Subirrigation has been investigated at a number of the experiment stations, but has not become generally popular among market gardeners. The details of installment may vary greatly. The pipes are usually ordinary drain tile, which range in size from 2 1/2 to 4 inches. They may be only a few inches under the surface or 2 or 3 feet, depending upon climate and soil conditions and crops grown. Eight to 12 inches are proper distances for most garden soils, and the lines should be 10 to 15 feet apart. The tile are placed end to end as close together as possible and the end of the line farthest from the water main closed. A 3/4-inch stream of water should cause water to flow to the end of a 200-foot line of tile.
Theoretically, this is a fairly good system of watering. There is smaller loss by evaporation from the surface than with any other system; there is less baking of the soil and the least amount of tillage is required, and in addition, tillage is never delayed because of a wet surface. On the other hand, considerable outlay is required for tile, which must be laid, lifted and stored every year, unless placed below the frost line. Percolation is too rapid and capillary action too slow in most soils. It is doubtful if this system will ever be generally used.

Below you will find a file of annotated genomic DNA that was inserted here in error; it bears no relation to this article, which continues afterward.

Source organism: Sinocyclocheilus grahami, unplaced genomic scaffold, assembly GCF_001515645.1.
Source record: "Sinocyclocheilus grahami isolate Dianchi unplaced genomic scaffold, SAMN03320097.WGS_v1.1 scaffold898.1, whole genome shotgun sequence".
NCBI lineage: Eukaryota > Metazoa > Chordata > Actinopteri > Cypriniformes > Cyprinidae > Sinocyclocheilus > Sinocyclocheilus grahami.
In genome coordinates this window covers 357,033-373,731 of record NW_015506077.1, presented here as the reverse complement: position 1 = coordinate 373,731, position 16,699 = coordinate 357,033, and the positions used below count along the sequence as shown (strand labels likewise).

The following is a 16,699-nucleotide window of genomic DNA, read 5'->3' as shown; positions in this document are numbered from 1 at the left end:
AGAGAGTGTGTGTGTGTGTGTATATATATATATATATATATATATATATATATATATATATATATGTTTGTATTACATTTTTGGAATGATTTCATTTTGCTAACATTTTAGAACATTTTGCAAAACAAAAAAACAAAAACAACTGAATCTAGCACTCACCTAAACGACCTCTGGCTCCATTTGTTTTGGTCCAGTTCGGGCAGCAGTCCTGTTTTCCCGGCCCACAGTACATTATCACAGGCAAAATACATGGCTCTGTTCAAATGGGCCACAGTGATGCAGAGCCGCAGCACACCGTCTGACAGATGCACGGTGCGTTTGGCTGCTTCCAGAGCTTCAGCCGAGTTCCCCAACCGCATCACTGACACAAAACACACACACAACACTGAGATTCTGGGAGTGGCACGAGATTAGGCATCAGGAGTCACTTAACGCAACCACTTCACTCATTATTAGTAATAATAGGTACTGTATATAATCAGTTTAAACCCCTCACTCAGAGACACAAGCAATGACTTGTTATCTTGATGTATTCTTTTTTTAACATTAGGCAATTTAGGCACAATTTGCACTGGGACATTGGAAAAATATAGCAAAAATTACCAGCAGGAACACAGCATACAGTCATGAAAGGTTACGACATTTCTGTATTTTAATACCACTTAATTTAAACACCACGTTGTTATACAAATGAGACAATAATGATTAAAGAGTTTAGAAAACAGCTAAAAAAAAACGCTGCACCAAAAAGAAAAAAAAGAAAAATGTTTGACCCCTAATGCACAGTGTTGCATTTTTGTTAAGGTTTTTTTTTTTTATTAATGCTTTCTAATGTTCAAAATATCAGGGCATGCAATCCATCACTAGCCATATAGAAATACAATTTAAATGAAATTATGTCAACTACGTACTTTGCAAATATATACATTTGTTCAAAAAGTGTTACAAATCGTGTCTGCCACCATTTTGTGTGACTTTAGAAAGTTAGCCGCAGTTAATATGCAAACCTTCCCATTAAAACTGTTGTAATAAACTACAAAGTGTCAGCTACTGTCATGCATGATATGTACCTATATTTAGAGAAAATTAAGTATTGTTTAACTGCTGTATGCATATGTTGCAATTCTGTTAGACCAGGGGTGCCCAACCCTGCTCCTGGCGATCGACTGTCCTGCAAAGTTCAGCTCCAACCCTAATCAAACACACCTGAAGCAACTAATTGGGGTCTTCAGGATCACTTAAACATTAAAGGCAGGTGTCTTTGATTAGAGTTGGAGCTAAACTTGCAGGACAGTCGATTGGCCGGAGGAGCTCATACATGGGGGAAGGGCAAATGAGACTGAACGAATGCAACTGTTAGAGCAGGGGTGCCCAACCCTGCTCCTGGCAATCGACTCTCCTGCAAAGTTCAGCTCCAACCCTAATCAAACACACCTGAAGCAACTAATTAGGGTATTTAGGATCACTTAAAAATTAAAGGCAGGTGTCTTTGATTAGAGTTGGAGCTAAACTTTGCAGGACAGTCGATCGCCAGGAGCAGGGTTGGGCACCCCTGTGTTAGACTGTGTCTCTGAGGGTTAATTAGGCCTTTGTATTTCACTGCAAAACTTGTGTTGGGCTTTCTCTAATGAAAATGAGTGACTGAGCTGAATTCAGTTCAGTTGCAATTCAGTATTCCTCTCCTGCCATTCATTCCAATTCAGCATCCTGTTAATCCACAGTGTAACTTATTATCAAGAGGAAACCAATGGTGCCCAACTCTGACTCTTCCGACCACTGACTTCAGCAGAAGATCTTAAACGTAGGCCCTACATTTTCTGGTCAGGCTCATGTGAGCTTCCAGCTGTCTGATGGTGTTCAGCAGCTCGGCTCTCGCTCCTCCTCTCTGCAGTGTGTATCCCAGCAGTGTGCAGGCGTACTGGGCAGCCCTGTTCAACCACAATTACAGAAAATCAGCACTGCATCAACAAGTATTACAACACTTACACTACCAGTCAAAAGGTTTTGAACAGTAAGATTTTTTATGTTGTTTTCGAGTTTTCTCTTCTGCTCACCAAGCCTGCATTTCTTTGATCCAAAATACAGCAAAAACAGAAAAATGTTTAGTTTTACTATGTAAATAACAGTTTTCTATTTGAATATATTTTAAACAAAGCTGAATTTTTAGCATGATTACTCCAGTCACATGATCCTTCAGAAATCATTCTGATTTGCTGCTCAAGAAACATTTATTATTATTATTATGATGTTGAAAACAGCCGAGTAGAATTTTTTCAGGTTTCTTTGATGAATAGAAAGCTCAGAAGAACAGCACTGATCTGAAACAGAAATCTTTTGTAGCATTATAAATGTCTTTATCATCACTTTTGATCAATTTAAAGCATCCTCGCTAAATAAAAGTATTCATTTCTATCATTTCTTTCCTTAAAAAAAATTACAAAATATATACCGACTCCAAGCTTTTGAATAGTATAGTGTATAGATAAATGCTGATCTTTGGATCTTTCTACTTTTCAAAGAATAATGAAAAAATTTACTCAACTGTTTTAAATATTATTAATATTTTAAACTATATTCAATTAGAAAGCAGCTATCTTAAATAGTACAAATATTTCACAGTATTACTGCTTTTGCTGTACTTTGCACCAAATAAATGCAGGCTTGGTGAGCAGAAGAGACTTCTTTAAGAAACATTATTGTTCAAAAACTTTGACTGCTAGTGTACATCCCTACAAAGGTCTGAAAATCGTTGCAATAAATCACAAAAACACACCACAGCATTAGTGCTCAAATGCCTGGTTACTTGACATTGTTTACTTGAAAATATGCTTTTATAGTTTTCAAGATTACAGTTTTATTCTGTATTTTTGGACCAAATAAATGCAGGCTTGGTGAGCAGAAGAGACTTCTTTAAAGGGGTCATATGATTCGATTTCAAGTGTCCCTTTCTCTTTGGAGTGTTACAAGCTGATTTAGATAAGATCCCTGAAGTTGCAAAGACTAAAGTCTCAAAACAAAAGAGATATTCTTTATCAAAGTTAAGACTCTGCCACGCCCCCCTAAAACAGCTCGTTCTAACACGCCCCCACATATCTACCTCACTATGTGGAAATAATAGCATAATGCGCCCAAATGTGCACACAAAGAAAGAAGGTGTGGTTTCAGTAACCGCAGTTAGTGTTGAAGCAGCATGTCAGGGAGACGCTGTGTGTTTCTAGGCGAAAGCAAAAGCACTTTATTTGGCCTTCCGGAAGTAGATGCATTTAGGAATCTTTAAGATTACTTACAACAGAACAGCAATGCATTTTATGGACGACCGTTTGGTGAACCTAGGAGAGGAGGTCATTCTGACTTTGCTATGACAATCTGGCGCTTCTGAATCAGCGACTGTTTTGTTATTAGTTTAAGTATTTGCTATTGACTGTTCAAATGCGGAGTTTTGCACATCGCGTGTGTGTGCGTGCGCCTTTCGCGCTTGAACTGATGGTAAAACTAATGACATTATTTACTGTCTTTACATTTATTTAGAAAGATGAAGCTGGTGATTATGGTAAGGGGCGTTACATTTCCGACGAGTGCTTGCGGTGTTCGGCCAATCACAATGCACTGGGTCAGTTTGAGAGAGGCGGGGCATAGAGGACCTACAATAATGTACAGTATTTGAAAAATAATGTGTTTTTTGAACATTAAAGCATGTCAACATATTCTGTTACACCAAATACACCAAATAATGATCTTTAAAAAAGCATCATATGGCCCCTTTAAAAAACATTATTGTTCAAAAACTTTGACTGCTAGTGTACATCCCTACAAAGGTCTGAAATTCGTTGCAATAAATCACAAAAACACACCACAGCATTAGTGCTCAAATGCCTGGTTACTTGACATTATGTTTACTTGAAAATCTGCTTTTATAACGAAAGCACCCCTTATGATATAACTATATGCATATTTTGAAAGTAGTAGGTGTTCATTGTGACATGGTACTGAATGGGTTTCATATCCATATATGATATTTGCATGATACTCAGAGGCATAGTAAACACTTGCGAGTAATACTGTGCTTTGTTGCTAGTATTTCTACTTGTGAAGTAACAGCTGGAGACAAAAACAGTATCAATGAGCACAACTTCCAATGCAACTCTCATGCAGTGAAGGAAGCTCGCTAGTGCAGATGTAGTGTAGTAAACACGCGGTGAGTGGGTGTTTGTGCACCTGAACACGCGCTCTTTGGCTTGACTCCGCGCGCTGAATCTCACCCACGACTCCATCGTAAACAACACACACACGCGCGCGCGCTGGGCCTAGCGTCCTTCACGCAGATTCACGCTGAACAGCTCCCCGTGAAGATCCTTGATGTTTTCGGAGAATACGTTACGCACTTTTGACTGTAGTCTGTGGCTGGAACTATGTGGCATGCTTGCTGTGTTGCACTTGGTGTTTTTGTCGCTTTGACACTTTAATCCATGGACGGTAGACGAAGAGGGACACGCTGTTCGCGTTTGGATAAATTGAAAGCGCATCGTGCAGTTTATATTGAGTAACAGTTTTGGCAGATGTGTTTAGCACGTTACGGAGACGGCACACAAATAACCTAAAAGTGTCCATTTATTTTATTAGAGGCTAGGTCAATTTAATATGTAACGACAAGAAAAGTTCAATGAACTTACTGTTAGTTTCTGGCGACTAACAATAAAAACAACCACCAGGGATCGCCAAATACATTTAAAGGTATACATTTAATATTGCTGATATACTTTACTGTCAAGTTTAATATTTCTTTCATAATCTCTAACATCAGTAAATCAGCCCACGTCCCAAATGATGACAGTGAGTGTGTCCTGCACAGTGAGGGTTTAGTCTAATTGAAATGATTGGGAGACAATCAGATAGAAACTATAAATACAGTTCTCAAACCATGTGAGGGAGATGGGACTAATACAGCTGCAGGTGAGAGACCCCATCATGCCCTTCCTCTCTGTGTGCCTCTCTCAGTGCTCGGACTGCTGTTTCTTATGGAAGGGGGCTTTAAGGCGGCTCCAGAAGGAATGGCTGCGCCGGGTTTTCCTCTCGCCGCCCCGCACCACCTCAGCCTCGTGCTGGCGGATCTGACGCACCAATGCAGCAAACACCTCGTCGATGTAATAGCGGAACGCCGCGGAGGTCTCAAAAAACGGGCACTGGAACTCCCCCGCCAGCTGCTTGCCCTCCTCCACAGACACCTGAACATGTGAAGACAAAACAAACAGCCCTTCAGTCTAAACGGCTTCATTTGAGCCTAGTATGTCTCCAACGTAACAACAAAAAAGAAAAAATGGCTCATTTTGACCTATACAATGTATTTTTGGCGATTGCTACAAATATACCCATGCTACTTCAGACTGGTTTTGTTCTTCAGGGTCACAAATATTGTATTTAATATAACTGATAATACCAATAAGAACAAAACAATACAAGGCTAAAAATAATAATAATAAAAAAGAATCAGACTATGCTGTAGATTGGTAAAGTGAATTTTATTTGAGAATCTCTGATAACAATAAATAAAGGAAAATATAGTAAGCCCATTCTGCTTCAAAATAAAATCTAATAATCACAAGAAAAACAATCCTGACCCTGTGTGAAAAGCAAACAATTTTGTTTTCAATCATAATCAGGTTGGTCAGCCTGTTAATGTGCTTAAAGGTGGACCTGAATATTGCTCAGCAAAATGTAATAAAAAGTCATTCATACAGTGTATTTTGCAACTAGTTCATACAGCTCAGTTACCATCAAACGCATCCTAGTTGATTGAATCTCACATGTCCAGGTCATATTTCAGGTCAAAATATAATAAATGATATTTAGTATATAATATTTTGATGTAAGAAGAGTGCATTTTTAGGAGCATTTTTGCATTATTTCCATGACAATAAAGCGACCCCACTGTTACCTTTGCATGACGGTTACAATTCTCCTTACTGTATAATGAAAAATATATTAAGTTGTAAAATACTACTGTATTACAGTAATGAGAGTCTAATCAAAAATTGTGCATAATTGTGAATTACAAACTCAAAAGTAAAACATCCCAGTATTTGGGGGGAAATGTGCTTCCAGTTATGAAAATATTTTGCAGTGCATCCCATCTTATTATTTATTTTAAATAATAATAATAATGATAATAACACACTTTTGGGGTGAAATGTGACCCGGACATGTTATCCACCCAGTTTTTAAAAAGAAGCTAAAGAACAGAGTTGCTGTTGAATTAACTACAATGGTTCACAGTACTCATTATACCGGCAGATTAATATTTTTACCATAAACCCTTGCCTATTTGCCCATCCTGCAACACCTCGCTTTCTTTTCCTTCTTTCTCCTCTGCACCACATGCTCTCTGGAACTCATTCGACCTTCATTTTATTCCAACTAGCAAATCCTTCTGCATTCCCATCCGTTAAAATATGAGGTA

The most extensive system of subirrigation in the United States is at Sanford, Fla. Large tracts of waste land have been brought under cultivation and utilized in growing lettuce, celery and other crops. The tile serve both for irrigation and for drainage. An impervious bed of hardpan lies from 2 to 4 feet below the surface and the sandy or loamy top soil is about 18 inches deep. The 4-inch water mains are made of sewer tile, cemented at the joints, the 3-inch laterals of drain tile are 20 to 25 feet apart and 12 to 15 inches below the surface. Sawdust, cinders or moss are placed over the joints to prevent filling with sand. A fall of at least 1 inch in 100 feet of tile is provided for drainage. The laterals run into open ditches dug for drainage purposes. Subirrigation is an ideal system for conditions as they exist at Sanford.
Fig. 15. Drilling Machine For The Installation Of The Skinner System Of Irrigation.